So we've been pulled into enterprise to some degree by the employee. At the same time, we did some smart investments in iOS starting many years ago to make it enterprise-class in terms of security in particular. We've done some smart partnerships with Cisco, with SAP, with Deloitte, with IBM. We understand that we need to play well with others. You don't say, "I'm the only one." We've done the smart things on relationships."


Cook on Investing in Manufacturing Jobs for America


"I feel a responsibility as the CEO of an important company to grow jobs in the United States. And so I may have a little different view on this than some of my peers. But I do feel that that's a role that we have.


We've thought about it at a pretty deep level: For manufacturing, you want to skate to where the puck is going. You don't want to skate to where it is. So where's it going? We can do the most in advanced manufacturing. The likelihood of robotics absorbing an ­assembly-type thing fairly quickly is high. But in advanced manufacturing, there's going to be a lot of jobs. An example of this clearly is Corning. We're working with them on things that have American innovation in them and create a good number of jobs.


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There are more things like that. We can use our level of expertise about where the puck is going and, frankly, some of our cash to try to get as many of these in the United States as we can.


Apple builds so many components here. That's lost to a lot of people because they only look at the final ­assembly. We have to do a better job of educating people on that.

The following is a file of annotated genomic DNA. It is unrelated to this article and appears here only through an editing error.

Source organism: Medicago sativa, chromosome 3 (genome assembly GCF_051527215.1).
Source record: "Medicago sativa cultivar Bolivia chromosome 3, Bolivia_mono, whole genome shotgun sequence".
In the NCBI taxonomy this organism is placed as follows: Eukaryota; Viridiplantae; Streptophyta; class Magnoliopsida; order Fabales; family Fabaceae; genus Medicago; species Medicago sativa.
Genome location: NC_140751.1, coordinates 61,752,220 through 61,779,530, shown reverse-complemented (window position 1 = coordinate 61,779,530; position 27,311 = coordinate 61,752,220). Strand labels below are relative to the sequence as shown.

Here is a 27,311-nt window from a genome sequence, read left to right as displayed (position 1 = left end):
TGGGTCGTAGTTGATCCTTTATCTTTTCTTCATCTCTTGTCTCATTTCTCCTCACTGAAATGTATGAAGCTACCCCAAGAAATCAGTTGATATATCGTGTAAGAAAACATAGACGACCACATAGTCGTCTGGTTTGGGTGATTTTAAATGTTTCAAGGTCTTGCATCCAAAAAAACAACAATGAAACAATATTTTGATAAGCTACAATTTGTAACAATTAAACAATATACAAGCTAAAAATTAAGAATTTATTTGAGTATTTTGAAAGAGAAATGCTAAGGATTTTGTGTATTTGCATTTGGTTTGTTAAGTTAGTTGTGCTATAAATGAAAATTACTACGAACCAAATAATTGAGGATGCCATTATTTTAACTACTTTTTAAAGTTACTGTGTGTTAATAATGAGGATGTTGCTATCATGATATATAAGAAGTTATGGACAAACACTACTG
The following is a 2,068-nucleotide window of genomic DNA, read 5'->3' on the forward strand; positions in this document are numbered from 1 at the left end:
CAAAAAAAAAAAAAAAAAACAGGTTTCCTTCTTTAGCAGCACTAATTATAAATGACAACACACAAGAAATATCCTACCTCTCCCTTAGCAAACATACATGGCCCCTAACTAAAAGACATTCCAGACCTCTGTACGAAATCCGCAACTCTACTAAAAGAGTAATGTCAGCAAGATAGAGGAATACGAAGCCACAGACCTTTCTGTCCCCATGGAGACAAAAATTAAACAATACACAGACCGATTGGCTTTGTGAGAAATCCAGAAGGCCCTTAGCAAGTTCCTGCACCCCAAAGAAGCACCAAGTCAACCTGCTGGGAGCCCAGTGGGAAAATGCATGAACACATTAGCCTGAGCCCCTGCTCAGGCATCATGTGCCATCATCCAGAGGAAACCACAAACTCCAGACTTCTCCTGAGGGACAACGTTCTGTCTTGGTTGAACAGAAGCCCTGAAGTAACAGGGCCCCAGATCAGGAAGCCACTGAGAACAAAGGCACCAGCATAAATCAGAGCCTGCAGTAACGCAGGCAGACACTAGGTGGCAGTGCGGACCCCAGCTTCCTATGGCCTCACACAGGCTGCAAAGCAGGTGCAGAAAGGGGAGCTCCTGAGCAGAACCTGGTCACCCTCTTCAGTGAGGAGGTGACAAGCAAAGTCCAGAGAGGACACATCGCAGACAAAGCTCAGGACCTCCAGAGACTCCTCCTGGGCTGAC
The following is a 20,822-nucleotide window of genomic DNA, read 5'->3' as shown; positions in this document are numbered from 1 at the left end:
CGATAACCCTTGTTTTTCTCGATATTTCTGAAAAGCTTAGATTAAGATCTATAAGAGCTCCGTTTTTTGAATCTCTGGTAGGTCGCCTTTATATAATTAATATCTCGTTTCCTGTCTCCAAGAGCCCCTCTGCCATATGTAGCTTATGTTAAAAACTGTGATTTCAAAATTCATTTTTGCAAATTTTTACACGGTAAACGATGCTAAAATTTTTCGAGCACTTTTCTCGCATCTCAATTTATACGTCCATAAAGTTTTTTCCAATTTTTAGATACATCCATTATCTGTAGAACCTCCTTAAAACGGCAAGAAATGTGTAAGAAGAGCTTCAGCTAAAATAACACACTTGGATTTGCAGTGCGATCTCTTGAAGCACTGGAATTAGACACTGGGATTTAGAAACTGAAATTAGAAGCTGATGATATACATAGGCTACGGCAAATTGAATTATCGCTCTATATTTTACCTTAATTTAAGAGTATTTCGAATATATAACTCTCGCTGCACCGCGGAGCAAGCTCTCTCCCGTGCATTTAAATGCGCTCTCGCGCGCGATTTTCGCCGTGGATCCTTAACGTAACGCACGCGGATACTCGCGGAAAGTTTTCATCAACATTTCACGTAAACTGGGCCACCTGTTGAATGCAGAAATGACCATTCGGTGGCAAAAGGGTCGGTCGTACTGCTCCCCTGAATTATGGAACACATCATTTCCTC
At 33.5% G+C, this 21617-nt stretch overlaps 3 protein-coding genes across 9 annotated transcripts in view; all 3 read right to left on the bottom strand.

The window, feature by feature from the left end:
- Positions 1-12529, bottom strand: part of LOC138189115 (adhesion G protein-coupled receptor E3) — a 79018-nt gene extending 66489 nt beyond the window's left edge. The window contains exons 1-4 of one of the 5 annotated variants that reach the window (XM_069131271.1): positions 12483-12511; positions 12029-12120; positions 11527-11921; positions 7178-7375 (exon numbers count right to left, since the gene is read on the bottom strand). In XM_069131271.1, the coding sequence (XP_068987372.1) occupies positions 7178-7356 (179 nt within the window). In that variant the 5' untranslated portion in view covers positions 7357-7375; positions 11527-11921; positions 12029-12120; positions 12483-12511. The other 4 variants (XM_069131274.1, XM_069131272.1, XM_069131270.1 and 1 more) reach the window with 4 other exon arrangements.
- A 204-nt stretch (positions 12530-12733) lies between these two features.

Apple's created 2 million jobs in the United States. A million and a half of those are app developers. They're everywhere in the United States. But you do see certain demographics who have been left out of that. So we started thinking, What can we do about this? We decided to create a programming language that was easier to learn. We call it Swift. The second thing we did was say, "You know, we could prepare a curriculum instead of asking educators to come up with their own." We provided one for elementary schools because we think coding should be a required language just like English is. We call that Swift Playgrounds. We did that last year. And it's taking off.


Then we said, 'You know, the reality is that you miss a lot of kids who aren't going to learn Swift Playgrounds because they're already in high school or college. What can we do here?' So we geared it at a different age group. Universities like Stanford don't need help. They are out front on these things. But community colleges do need help. Community colleges reach people who have not historically done well in app development jobs, which are taking off—like a weed, to be honest with you. It's probably the fastest-growing major job segment in the United States.


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So we prepared a Swift curriculum aimed at that group and went out to community colleges around the U.S. We picked a half a dozen where we had pre-existing relationships to work with them and get their feedback. We're providing it for free as well. We've worked with Houston. We've worked with the community college system in Alabama. We've worked with a huge system in Ohio. In California as well. We're not limiting to those. They're going to start offering it this fall. We're hoping more people will sign up. This could light a match in this job segment by picking up different demographics.


We also have the largest number of student developers. It does your heart good to sit with these folks. They're ­idealistic. They want to learn. There's no cynicism. We can change ­diversity by doing this. We can begin to help people who have been left behind by the tech resurgence.


Read the full Bloomberg report for more on Cook's interview and remember to check out the full magazine cover story coming out on Monday.